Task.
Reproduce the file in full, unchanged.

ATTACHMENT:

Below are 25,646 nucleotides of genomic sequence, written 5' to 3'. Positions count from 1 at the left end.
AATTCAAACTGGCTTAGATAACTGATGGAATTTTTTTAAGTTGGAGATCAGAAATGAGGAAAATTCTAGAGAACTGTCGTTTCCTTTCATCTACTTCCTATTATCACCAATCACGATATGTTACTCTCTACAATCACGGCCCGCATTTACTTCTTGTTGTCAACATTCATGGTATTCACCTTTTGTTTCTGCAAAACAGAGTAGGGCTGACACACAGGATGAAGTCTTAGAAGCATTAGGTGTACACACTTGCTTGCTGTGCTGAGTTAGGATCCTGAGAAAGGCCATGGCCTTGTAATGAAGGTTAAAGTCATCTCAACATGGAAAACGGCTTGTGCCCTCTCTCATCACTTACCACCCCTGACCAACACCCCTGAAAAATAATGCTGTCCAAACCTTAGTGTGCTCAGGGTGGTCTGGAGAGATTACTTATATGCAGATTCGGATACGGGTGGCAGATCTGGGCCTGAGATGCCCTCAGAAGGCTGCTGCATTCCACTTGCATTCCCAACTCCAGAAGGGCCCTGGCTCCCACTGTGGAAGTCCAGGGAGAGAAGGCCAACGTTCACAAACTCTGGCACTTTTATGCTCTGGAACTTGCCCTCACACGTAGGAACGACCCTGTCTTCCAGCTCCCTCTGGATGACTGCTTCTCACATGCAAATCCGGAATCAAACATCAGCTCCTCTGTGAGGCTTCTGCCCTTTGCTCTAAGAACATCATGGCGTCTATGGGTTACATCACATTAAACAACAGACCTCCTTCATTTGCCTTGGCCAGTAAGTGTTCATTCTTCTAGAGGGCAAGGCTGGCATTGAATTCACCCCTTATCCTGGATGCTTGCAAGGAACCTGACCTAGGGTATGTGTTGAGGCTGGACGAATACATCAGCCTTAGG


Below are 25,646 nucleotides of genomic sequence, written 5' to 3'. Positions count from 1 at the left end.
AATTCAAACTGGCTTAGATAACTGATGGAATTTTTTTAAGTTGGAGATCAGAAATGAGGAAAATTCTAGAGAACTGTCGTTTCCTTTCATCTACTTCCTATTATCACCAATCACGATATGTTACTCTCTACAATCACGGCCCGCATTTACTTCTTGTTGTCAACATTCATGGTATTCACCTTTTGTTTCTGCAAAACAGAGTAGGGCTGACACACAGGATGAAGTCTTAGAAGCATTAGGTGTACACACTTGCTTGCTGTGCTGAGTTAGGATCCTGAGAAAGGCCATGGCCTTGTAATGAAGGTTAAAGTCATCTCAACATGGAAAACGGCTTGTGCCCTCTCTCATCACTTACCACCCCTGACCAACACCCCTGAAAAATAATGCTGTCCAAACCTTAGTGTGCTCAGGGTGGTCTGGAGAGATTACTTATATGCAGATTCGGATACGGGTGGCAGATCTGGGCCTGAGATGCCCTCAGAAGGCTGCTGCATTCCACTTGCATTCCCAACTCCAGAAGGGCCCTGGCTCCCACTGTGGAAGTCCAGGGAGAGAAGGCCAACGTTCACAAACTCTGGCACTTTTATGCTCTGGAACTTGCCCTCACACGTAGGAACGACCCTGTCTTCCAGCTCCCTCTGGATGACTGCTTCTCACATGCAAATCCGGAATCAAACATCAGCTCCTCTGTGAGGCTTCTGCCCTTTGCTCTAAGAACATCATGGCGTCTATGGGTTACATCACATTAAACAACAGACCTCCTTCATTTGCCTTGGCCAGTAAGTGTTCATTCTTCTAGAGGGCAAGGCTGGCATTGAATTCACCCCTTATCCTGGATGCTTGCAAGGAACCTGACCTAGGGTATGTGTTGAGGCTGGACGAATACATCAGCCTTAGG